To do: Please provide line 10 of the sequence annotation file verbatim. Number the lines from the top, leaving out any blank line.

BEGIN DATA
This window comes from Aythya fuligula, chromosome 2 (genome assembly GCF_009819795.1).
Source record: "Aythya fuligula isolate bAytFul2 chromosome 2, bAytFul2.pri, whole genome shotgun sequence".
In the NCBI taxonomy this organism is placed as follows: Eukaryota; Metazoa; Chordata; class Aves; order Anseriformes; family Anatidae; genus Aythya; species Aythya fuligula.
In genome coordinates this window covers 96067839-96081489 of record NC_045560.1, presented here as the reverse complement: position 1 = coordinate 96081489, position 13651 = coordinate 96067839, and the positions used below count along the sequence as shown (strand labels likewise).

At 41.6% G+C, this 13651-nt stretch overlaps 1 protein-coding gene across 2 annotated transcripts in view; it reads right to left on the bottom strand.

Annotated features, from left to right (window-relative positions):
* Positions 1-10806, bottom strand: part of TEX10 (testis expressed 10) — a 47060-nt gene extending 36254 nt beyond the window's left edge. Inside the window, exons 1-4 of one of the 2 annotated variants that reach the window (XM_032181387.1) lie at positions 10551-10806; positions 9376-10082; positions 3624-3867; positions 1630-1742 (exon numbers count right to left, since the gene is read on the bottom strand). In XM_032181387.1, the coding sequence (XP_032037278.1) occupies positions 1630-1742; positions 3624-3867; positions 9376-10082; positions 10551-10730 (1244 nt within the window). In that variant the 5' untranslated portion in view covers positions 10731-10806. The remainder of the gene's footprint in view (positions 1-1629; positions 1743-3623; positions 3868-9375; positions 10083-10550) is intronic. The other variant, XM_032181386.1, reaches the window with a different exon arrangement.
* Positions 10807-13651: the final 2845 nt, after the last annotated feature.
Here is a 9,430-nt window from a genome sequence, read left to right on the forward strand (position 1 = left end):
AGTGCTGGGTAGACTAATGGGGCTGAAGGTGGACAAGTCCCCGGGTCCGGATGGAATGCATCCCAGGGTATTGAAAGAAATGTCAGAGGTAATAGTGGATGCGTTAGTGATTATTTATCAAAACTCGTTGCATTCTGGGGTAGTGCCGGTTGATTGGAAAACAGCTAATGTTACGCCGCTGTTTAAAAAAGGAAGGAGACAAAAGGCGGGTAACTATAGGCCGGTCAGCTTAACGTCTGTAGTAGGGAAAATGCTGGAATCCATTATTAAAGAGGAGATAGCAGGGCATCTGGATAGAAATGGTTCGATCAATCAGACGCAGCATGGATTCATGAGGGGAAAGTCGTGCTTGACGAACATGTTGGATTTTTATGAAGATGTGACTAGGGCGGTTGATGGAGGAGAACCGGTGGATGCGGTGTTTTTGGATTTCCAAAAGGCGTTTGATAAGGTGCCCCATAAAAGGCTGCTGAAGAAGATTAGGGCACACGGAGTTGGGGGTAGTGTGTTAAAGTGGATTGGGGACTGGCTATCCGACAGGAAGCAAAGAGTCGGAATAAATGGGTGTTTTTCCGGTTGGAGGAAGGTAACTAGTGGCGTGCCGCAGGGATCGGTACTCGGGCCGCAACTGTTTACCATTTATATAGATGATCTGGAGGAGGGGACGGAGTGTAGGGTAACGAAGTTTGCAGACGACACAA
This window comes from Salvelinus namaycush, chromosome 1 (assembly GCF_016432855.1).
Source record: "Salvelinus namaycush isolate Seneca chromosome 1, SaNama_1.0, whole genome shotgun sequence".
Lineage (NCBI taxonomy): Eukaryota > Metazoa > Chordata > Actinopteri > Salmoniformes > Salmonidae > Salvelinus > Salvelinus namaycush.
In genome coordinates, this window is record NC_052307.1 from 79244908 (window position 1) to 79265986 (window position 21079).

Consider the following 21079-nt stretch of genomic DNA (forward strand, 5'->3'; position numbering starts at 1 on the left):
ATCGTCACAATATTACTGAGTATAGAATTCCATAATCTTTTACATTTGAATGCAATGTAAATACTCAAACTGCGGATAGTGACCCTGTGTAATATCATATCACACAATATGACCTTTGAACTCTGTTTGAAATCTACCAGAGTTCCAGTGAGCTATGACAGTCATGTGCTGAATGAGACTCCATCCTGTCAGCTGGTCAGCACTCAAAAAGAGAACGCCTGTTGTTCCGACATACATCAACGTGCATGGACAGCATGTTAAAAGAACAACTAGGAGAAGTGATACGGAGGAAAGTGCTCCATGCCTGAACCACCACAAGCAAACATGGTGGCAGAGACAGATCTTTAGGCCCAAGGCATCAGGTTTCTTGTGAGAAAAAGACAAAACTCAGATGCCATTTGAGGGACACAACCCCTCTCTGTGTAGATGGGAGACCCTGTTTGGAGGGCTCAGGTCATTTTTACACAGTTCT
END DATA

AGTGCTGGGTAGACTAATGGGGCTGAAGGTGGACAAGTCCCCGGGTCCGGATGGAATGCATCCCAGGGTATTGAAAGAAATGTCAGAGGTAATAGTGGATGCGTTAGTGATTATTTATCAAAACTCGTTGCATTCTGGGGTAGTGCCGGTTGATTGGAAAACAGCTAATGTTACGCCGCTGTTTAAAAAAGGAAGGAGACAAAAGGCGGGTAACTATAGGCCGGTCAGCTTAACGTCTGTAGTAGGGAAAATGCTGGAATCCATTATTAAAGAGGAGATAGCAGGGCATCTGGATAGAAATGGTTCGATCAATCAGACGCAGCATGGATTCATGAGGGGAAAGTCGTGCTTGACGAACATGTTGGATTTTTATGAAGATGTGACTAGGGCGGTTGATGGAGGAGAACCGGTGGATGCGGTGTTTTTGGATTTCCAAAAGGCGTTTGATAAGGTGCCCCATAAAAGGCTGCTGAAGAAGATTAGGGCACACGGAGTTGGGGGTAGTGTGTTAAAGTGGATTGGGGACTGGCTATCCGACAGGAAGCAAAGAGTCGGAATAAATGGGTGTTTTTCCGGTTGGAGGAAGGTAACTAGTGGCGTGCCGCAGGGATCGGTACTCGGGCCGCAACTGTTTACCATTTATATAGATGATCTGGAGGAGGGGACGGAGTGTAGGGTAACGAAGTTTGCAGACGACACAA